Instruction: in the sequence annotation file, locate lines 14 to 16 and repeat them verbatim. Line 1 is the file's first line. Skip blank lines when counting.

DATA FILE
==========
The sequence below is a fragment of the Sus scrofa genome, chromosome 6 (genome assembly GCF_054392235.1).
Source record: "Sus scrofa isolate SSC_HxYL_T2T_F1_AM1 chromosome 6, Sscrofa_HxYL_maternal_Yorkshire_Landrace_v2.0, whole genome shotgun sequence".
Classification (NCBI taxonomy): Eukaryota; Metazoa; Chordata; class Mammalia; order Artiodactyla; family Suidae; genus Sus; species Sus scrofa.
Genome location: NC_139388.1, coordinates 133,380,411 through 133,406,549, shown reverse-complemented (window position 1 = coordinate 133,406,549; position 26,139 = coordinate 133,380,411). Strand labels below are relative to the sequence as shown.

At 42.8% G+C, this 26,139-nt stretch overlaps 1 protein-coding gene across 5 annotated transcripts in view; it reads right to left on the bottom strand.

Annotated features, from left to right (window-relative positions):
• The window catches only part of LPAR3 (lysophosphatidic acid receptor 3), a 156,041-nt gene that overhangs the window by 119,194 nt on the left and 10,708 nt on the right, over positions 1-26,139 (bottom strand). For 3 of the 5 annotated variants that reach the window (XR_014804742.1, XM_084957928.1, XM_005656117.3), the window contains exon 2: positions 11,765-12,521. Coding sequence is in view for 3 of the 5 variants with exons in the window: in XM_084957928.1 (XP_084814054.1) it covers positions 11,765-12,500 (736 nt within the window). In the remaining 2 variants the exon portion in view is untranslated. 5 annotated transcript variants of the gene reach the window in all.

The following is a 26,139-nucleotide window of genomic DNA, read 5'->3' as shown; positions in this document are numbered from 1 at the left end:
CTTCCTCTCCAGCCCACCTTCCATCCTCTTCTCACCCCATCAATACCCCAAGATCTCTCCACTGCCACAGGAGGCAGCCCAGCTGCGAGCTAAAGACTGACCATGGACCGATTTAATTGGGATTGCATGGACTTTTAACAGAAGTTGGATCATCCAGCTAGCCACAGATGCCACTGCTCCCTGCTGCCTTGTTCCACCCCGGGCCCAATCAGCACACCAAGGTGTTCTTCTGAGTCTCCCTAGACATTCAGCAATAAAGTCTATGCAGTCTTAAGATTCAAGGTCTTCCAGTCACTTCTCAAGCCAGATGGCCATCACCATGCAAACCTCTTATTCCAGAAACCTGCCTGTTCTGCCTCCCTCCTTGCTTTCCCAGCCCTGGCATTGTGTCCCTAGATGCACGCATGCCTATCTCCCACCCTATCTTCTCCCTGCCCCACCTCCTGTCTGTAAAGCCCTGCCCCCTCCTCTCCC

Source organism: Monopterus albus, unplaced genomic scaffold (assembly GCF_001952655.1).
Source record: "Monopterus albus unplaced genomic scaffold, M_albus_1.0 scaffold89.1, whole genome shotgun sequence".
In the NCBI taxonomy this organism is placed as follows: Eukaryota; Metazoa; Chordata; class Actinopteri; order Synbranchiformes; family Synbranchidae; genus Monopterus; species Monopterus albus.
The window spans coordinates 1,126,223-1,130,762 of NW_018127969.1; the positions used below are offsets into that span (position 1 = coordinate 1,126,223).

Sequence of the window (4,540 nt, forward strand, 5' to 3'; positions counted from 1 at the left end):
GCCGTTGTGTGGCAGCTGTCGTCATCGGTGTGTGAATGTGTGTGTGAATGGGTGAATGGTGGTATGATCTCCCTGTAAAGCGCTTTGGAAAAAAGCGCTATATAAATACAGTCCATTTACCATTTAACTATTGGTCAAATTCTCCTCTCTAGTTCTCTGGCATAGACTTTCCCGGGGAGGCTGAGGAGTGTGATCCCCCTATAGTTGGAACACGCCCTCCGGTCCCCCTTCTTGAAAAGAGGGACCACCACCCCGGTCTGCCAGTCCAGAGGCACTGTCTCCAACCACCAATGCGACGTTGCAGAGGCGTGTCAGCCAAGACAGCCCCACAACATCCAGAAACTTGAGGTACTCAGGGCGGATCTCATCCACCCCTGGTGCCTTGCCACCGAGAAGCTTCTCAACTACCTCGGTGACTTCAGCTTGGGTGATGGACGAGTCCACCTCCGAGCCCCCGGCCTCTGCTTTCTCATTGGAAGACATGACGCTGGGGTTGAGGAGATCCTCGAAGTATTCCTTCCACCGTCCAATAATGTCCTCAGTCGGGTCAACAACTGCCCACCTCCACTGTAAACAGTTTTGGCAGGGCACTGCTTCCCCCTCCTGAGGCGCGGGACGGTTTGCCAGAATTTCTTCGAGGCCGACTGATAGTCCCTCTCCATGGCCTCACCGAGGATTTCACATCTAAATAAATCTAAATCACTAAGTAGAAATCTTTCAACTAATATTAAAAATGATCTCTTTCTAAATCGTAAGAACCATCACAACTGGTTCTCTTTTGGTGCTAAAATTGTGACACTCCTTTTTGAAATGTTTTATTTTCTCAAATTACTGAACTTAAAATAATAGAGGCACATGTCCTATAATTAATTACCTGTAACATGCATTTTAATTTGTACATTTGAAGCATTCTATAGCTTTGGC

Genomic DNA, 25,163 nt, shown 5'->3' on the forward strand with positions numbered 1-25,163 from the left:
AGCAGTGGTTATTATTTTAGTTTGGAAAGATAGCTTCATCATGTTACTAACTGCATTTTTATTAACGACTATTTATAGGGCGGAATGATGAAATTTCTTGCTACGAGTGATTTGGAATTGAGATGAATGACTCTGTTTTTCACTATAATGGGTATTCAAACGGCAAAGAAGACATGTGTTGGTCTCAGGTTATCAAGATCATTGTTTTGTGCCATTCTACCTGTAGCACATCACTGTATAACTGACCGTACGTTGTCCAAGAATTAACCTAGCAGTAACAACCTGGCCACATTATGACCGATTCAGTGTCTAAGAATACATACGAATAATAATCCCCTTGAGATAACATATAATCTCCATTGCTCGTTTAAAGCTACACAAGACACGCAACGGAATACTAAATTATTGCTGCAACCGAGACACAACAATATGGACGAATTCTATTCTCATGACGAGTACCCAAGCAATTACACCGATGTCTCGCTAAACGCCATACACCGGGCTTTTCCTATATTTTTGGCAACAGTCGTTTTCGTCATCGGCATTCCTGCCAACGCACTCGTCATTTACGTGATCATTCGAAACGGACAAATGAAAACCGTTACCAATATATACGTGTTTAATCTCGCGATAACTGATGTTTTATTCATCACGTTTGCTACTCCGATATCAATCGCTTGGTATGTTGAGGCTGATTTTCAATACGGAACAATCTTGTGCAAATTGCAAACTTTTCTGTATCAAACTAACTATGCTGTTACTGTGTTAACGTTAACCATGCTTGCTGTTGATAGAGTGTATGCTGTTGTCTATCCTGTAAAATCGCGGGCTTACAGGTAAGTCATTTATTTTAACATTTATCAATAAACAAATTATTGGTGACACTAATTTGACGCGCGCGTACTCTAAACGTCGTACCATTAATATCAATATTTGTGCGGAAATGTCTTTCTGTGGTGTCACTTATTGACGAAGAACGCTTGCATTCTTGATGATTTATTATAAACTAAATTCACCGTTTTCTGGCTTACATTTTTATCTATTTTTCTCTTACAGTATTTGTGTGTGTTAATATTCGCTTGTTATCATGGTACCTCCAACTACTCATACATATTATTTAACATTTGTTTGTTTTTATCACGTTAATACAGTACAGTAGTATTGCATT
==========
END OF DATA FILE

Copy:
Sequence of the window (4,540 nt, forward strand, 5' to 3'; positions counted from 1 at the left end):
GCCGTTGTGTGGCAGCTGTCGTCATCGGTGTGTGAATGTGTGTGTGAATGGGTGAATGGTGGTATGATCTCCCTGTAAAGCGCTTTGGAAAAAAGCGCTATATAAATACAGTCCATTTACCATTTAACTATTGGTCAAATTCTCCTCTCTAGTTCTCTGGCATAGACTTTCCCGGGGAGGCTGAGGAGTGTGATCCCCCTATAGTTGGAACACGCCCTCCGGTCCCCCTTCTTGAAAAGAGGGACCACCACCCCGGTCTGCCAGTCCAGAGGCACTGTCTCCAACCACCAATGCGACGTTGCAGAGGCGTGTCAGCCAAGACAGCCCCACAACATCCAGAAACTTGAGGTACTCAGGGCGGATCTCATCCACCCCTGGTGCCTTGCCACCGAGAAGCTTCTCAACTACCTCGGTGACTTCAGCTTGGGTGATGGACGAGTCCACCTCCGAGCCCCCGGCCTCTGCTTTCTCATTGGAAGACATGACGCTGGGGTTGAGGAGATCCTCGAAGTATTCCTTCCACCGTCCAATAATGTCCTCAGTCGGGTCAACAACTGCCCACCTCCACTGTAAACAGTTTTGGCAGGGCACTGCTTCCCCCTCCTGAGGCGCGGGACGGTTTGCCAGAATTTCTTCGAGGCCGACTGATAGTCCCTCTCCATGGCCTCACCGAGGATTTCACATCTAAATAAATCTAAATCACTAAGTAGAAATCTTTCAACTAATATTAAAAATGATCTCTTTCTAAATCGTAAGAACCATCACAACTGGTTCTCTTTTGGTGCTAAAATTGTGACACTCCTTTTTGAAATGTTTTATTTTCTCAAATTACTGAACTTAAAATAATAGAGGCACATGTCCTATAATTAATTACCTGTAACATGCATTTTAATTTGTACATTTGAAGCATTCTATAGCTTTGGC

Genomic DNA, 25,163 nt, shown 5'->3' on the forward strand with positions numbered 1-25,163 from the left: